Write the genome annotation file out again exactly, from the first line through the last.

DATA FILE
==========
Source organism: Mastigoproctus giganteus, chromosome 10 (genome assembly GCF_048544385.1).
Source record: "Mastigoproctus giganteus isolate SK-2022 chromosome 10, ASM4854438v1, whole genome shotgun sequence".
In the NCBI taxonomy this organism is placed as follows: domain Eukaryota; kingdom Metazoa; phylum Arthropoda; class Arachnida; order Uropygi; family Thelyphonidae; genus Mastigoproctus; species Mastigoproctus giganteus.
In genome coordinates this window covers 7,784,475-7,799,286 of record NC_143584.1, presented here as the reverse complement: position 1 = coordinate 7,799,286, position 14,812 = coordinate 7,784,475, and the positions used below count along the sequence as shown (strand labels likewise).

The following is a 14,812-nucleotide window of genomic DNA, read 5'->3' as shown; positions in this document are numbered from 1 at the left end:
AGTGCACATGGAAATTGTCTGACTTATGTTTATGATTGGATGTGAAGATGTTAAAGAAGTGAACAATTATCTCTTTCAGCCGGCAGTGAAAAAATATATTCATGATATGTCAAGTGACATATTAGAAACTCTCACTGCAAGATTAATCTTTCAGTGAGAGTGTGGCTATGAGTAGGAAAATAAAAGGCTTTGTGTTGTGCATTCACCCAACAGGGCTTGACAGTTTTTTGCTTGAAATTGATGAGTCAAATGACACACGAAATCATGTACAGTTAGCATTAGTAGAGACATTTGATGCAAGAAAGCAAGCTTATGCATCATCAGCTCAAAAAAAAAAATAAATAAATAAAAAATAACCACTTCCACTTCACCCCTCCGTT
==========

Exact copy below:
Source organism: Mastigoproctus giganteus, chromosome 10 (genome assembly GCF_048544385.1).
Source record: "Mastigoproctus giganteus isolate SK-2022 chromosome 10, ASM4854438v1, whole genome shotgun sequence".
In the NCBI taxonomy this organism is placed as follows: domain Eukaryota; kingdom Metazoa; phylum Arthropoda; class Arachnida; order Uropygi; family Thelyphonidae; genus Mastigoproctus; species Mastigoproctus giganteus.
In genome coordinates this window covers 7,784,475-7,799,286 of record NC_143584.1, presented here as the reverse complement: position 1 = coordinate 7,799,286, position 14,812 = coordinate 7,784,475, and the positions used below count along the sequence as shown (strand labels likewise).

The following is a 14,812-nucleotide window of genomic DNA, read 5'->3' as shown; positions in this document are numbered from 1 at the left end:
AGTGCACATGGAAATTGTCTGACTTATGTTTATGATTGGATGTGAAGATGTTAAAGAAGTGAACAATTATCTCTTTCAGCCGGCAGTGAAAAAATATATTCATGATATGTCAAGTGACATATTAGAAACTCTCACTGCAAGATTAATCTTTCAGTGAGAGTGTGGCTATGAGTAGGAAAATAAAAGGCTTTGTGTTGTGCATTCACCCAACAGGGCTTGACAGTTTTTTGCTTGAAATTGATGAGTCAAATGACACACGAAATCATGTACAGTTAGCATTAGTAGAGACATTTGATGCAAGAAAGCAAGCTTATGCATCATCAGCTCAAAAAAAAAAATAAATAAATAAAAAATAACCACTTCCACTTCACCCCTCCGTT